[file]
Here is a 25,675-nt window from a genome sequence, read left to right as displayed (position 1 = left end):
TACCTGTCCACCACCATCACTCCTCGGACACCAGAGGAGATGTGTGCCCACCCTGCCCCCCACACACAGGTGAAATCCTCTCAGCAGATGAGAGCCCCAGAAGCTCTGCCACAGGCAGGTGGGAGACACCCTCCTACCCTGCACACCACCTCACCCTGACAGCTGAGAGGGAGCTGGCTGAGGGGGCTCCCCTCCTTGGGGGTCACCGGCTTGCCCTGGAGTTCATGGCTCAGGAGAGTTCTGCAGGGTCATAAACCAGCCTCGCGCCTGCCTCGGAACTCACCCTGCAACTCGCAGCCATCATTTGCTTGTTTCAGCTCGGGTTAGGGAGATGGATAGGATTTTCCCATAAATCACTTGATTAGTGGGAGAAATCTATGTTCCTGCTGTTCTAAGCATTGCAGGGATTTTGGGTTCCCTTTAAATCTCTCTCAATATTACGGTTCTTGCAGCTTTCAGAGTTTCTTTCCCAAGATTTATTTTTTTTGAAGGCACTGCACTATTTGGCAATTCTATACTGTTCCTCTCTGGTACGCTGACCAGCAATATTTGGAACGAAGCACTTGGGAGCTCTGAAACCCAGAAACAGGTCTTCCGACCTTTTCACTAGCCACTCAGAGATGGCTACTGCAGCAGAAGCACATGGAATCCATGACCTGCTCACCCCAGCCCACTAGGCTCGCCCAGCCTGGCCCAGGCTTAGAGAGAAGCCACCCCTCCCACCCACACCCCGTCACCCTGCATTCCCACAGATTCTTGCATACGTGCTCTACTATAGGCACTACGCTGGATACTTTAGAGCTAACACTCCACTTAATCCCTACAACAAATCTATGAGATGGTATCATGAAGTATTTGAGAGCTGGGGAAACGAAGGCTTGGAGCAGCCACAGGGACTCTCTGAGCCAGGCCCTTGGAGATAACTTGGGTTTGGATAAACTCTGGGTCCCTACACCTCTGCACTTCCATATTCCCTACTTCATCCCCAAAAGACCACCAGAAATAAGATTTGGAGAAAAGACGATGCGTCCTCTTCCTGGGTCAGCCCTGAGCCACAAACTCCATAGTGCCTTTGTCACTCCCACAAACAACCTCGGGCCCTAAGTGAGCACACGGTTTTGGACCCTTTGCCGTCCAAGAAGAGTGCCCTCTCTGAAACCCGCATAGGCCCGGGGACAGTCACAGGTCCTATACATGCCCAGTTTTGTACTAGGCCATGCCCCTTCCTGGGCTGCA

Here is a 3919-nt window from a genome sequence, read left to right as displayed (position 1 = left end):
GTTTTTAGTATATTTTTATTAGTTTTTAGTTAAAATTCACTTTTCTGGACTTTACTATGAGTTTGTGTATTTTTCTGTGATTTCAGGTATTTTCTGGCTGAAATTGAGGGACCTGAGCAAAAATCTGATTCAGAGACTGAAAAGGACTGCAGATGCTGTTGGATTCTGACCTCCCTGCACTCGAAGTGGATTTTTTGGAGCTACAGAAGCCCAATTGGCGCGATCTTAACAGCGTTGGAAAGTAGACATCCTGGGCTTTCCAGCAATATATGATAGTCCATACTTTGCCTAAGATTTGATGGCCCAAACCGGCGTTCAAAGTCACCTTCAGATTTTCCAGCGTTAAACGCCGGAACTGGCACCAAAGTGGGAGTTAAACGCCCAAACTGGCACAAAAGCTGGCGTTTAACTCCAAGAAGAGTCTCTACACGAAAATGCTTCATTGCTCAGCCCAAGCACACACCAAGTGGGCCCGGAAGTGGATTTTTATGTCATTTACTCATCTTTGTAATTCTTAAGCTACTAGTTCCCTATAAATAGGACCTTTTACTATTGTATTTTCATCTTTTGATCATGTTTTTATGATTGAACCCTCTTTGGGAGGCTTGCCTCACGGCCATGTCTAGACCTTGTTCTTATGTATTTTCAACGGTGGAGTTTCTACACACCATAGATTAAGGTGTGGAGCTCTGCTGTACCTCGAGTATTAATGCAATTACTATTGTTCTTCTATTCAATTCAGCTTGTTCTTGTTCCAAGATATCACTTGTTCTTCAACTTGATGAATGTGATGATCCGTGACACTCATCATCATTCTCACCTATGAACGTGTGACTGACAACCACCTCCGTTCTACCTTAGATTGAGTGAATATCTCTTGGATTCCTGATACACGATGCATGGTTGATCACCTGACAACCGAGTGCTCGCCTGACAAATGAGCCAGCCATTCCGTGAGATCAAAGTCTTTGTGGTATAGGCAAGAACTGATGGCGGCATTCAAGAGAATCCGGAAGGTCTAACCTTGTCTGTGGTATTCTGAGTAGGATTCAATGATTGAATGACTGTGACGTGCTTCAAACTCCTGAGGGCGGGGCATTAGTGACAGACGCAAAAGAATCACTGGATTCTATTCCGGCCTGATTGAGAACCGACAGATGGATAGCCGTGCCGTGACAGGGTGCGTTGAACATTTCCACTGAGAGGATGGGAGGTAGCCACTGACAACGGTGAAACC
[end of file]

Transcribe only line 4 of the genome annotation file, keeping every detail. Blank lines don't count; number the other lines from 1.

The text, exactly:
GTTTTTAGTATATTTTTATTAGTTTTTAGTTAAAATTCACTTTTCTGGACTTTACTATGAGTTTGTGTATTTTTCTGTGATTTCAGGTATTTTCTGGCTGAAATTGAGGGACCTGAGCAAAAATCTGATTCAGAGACTGAAAAGGACTGCAGATGCTGTTGGATTCTGACCTCCCTGCACTCGAAGTGGATTTTTTGGAGCTACAGAAGCCCAATTGGCGCGATCTTAACAGCGTTGGAAAGTAGACATCCTGGGCTTTCCAGCAATATATGATAGTCCATACTTTGCCTAAGATTTGATGGCCCAAACCGGCGTTCAAAGTCACCTTCAGATTTTCCAGCGTTAAACGCCGGAACTGGCACCAAAGTGGGAGTTAAACGCCCAAACTGGCACAAAAGCTGGCGTTTAACTCCAAGAAGAGTCTCTACACGAAAATGCTTCATTGCTCAGCCCAAGCACACACCAAGTGGGCCCGGAAGTGGATTTTTATGTCATTTACTCATCTTTGTAATTCTTAAGCTACTAGTTCCCTATAAATAGGACCTTTTACTATTGTATTTTCATCTTTTGATCATGTTTTTATGATTGAACCCTCTTTGGGAGGCTTGCCTCACGGCCATGTCTAGACCTTGTTCTTATGTATTTTCAACGGTGGAGTTTCTACACACCATAGATTAAGGTGTGGAGCTCTGCTGTACCTCGAGTATTAATGCAATTACTATTGTTCTTCTATTCAATTCAGCTTGTTCTTGTTCCAAGATATCACTTGTTCTTCAACTTGATGAATGTGATGATCCGTGACACTCATCATCATTCTCACCTATGAACGTGTGACTGACAACCACCTCCGTTCTACCTTAGATTGAGTGAATATCTCTTGGATTCCTGATACACGATGCATGGTTGATCACCTGACAACCGAGTGCTCGCCTGACAAATGAGCCAGCCATTCCGTGAGATCAAAGTCTTTGTGGTATAGGCAAGAACTGATGGCGGCATTCAAGAGAATCCGGAAGGTCTAACCTTGTCTGTGGTATTCTGAGTAGGATTCAATGATTGAATGACTGTGACGTGCTTCAAACTCCTGAGGGCGGGGCATTAGTGACAGACGCAAAAGAATCACTGGATTCTATTCCGGCCTGATTGAGAACCGACAGATGGATAGCCGTGCCGTGACAGGGTGCGTTGAACATTTCCACTGAGAGGATGGGAGGTAGCCACTGACAACGGTGAAACC